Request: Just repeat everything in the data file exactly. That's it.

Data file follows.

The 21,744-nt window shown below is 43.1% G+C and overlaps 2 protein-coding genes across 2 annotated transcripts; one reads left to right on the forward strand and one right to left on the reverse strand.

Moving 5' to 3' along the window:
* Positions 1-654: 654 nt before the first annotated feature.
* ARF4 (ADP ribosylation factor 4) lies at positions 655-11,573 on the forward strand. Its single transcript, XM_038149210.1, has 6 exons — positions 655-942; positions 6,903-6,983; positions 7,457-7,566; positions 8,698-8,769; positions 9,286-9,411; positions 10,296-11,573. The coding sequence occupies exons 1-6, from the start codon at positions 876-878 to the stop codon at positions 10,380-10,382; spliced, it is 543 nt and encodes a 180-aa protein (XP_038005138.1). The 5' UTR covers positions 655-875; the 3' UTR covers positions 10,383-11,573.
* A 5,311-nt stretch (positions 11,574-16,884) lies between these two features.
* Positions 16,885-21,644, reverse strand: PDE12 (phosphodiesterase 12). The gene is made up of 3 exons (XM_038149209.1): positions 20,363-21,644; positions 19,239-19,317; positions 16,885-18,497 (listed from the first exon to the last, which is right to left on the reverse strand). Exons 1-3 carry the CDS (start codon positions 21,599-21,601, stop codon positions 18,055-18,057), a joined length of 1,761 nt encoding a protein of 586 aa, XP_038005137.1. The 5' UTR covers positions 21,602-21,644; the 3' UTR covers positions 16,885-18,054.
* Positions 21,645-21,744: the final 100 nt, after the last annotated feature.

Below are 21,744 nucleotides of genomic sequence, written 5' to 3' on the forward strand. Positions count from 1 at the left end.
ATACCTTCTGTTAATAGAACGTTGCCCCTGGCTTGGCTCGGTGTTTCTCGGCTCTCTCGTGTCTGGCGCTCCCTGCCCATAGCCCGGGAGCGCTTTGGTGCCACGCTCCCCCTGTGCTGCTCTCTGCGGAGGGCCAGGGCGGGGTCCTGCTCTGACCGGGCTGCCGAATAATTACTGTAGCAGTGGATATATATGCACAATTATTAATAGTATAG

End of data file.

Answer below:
The 21,744-nt window shown below is 43.1% G+C and overlaps 2 protein-coding genes across 2 annotated transcripts; one reads left to right on the forward strand and one right to left on the reverse strand.

Moving 5' to 3' along the window:
* Positions 1-654: 654 nt before the first annotated feature.
* ARF4 (ADP ribosylation factor 4) lies at positions 655-11,573 on the forward strand. Its single transcript, XM_038149210.1, has 6 exons — positions 655-942; positions 6,903-6,983; positions 7,457-7,566; positions 8,698-8,769; positions 9,286-9,411; positions 10,296-11,573. The coding sequence occupies exons 1-6, from the start codon at positions 876-878 to the stop codon at positions 10,380-10,382; spliced, it is 543 nt and encodes a 180-aa protein (XP_038005138.1). The 5' UTR covers positions 655-875; the 3' UTR covers positions 10,383-11,573.
* A 5,311-nt stretch (positions 11,574-16,884) lies between these two features.
* Positions 16,885-21,644, reverse strand: PDE12 (phosphodiesterase 12). The gene is made up of 3 exons (XM_038149209.1): positions 20,363-21,644; positions 19,239-19,317; positions 16,885-18,497 (listed from the first exon to the last, which is right to left on the reverse strand). Exons 1-3 carry the CDS (start codon positions 21,599-21,601, stop codon positions 18,055-18,057), a joined length of 1,761 nt encoding a protein of 586 aa, XP_038005137.1. The 5' UTR covers positions 21,602-21,644; the 3' UTR covers positions 16,885-18,054.
* Positions 21,645-21,744: the final 100 nt, after the last annotated feature.

Below are 21,744 nucleotides of genomic sequence, written 5' to 3' on the forward strand. Positions count from 1 at the left end.
ATACCTTCTGTTAATAGAACGTTGCCCCTGGCTTGGCTCGGTGTTTCTCGGCTCTCTCGTGTCTGGCGCTCCCTGCCCATAGCCCGGGAGCGCTTTGGTGCCACGCTCCCCCTGTGCTGCTCTCTGCGGAGGGCCAGGGCGGGGTCCTGCTCTGACCGGGCTGCCGAATAATTACTGTAGCAGTGGATATATATGCACAATTATTAATAGTATAG